Rosh Hashanah Honey Bread From Beta Israel

One of the most exotic foods for Rosh Hashanah comes from the Ethiopian Jewish community, or Beta Israel.

Yemarima yewotet dabo is a special type of bread, sweetened with honey and infused with spices.

The Kaffa province, located in southwestern Ethiopia, is famous for its mountain rainforests covered with coffee trees. This is where coffee originated. The province also has Africa’s largest population of honeybees. These bees produce a very special type of honey, flavored with the nectar of the coffee tree flowers.

The coffee plant is related to the gardenia family, and the honey produced from its nectar is light and aromatic. Ethiopians have historically taken advantage of this abundance of honey and incorporated it into their foods and drinks.

Baking yemarima yewotet dabo is a very ancient tradition. The dabo is baked in a traditional clay pot called a shakla dist. The Beta Israel women are renown for their pottery making skills, a craft which is passed from mother to daughter.

photo (9)In the thatched hut villages of Ethiopia, a fire was started to make charcoal. The dough for the bread was mixed in a wooden bowl.

The inside of the shakla dist was lined with fresh banana leaves. This was to prevent the dough from sticking to the vessel.

After the dough was poured in, more banana leaves were layered over it. Then the pot was tightly covered.

This “Dutch oven” was placed on the hot coals, and then some coals were positioned on top of its lid. After about 30 minutes, the pot was removed from the fire. The banana leaves were peeled off, and the aromatic bread was ready.

In 1984, Beta Israel came to Israel with Operation Moses, and brought their distinctive Rosh Hashanah bread with them. You may bake some honey dabo in your oven.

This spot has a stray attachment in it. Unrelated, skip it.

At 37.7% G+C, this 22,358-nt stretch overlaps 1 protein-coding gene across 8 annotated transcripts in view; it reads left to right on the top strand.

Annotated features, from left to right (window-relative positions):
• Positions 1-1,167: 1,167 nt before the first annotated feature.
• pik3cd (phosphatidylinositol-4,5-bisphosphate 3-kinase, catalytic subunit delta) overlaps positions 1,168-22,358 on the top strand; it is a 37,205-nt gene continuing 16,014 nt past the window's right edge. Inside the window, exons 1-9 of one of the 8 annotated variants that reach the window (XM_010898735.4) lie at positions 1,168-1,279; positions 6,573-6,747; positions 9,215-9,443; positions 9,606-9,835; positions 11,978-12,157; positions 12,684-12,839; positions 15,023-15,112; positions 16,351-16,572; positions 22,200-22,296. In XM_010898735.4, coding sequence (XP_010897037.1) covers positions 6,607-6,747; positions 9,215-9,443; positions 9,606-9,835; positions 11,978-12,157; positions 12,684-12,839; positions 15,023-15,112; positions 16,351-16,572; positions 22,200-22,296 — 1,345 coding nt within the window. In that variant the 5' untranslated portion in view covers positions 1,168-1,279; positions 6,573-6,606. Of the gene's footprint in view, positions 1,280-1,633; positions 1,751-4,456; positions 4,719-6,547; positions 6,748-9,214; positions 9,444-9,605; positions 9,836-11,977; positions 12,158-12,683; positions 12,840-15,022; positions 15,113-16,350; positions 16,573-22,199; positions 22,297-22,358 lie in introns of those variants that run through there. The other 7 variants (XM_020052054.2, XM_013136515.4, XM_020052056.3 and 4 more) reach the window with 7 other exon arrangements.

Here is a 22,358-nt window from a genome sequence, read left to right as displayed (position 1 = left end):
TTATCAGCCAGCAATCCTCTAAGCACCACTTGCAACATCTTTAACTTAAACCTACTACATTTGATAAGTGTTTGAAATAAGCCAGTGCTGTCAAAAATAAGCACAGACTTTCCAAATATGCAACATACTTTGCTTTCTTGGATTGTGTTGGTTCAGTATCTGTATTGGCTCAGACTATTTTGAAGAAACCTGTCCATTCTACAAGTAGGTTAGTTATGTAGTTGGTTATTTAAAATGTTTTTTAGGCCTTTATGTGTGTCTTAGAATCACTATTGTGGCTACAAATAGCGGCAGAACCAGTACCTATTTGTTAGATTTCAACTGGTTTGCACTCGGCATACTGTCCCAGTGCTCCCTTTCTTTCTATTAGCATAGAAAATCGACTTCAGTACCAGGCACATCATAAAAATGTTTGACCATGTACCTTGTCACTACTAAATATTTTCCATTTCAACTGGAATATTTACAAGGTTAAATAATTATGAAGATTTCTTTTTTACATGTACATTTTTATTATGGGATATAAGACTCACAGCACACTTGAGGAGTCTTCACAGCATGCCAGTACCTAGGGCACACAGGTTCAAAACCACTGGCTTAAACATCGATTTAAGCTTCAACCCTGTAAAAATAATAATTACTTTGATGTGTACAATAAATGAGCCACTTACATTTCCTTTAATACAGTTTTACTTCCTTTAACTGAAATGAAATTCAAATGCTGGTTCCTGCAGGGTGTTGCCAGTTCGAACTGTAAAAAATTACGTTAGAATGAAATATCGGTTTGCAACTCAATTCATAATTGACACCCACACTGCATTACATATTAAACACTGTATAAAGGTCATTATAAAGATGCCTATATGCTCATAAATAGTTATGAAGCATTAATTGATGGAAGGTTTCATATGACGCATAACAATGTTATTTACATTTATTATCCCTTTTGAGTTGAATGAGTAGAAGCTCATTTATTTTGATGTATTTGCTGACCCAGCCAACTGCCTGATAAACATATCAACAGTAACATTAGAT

Yemarima Yewotet Dabo: Spiced Ethiopian Honey Bread

Adapted from What’s 4 Eats  photo (7)

  • 5 cups flour
  • 1/2 cup organic wildflower honey
  • 2 1/2 tablespoons active dry yeast
  • 6 tablespoons butter
  • 1 cup milk
  • 1/4 cup water
  • 1 egg
  • 1/8 teaspoon ground ginger
  • 1/2 teaspoon ground cinnamon
  • 1/4 teaspoon ground cloves
  • 2 teaspoons ground coriander
  • 1 teaspoon salt
  1. Place the yeast in a bowl with ¼ cup warm water. Allow to rest for 10 minutes.
  2. In a large bowl, combine the honey, egg, salt, cinnamon, cloves, ginger, and coriander.
  3. Add the yeast mixture to the honey and spices.
  4. Pour in 1 cup of warm milk and 6 tablespoons of melted butter.
  5. Mix in the flour.
  6. Cover the bowl with a kitchen towel, and allow the dough to rise for 90 minutes.
  7. Take the dough out of the bowl, and knead.
  8. Shape into a round loaf.
  9. Place the loaf on a cookie sheet covered with banana leaves or parchment paper.
  10. Preheat the oven to 325°F.
  11. Allow the dough to rise for 30 minutes.
  12. Bake the bread for 60 minutes.

I chose to bake the bread much as it had been prepared in Ethiopia.

I purchased frozen banana leaves  and followed the package directions. First, I defrosted them for a couple of hours. Then, I rinsed them with cold water, and dried them off with paper towels. This removed the sap and white powdery substance that naturally occur on the leaves.

I lined my baking dish with the leaves, and using scissors, cut them to the desired size. I placed the dough in the baking dish and put it in the oven. As the bread started baking, the banana leaves imparted a smell reminiscent of tea steeping. The leaves themselves are not edible.

After one hour, the dabo was finally ready. I pulled out the golden, crusty loaf, which gave off an earthy aroma. Impatiently, I sliced it while it was still hot. It had a wonderful, moist, spongy texture, with a crackly crust. It was not too sweet, with only a hint of spices.

This bread is delicious on its own, or with more honey, and of course, a cup of Ethiopian coffee.

Melkam Addis Amet: Shanah Tovah!

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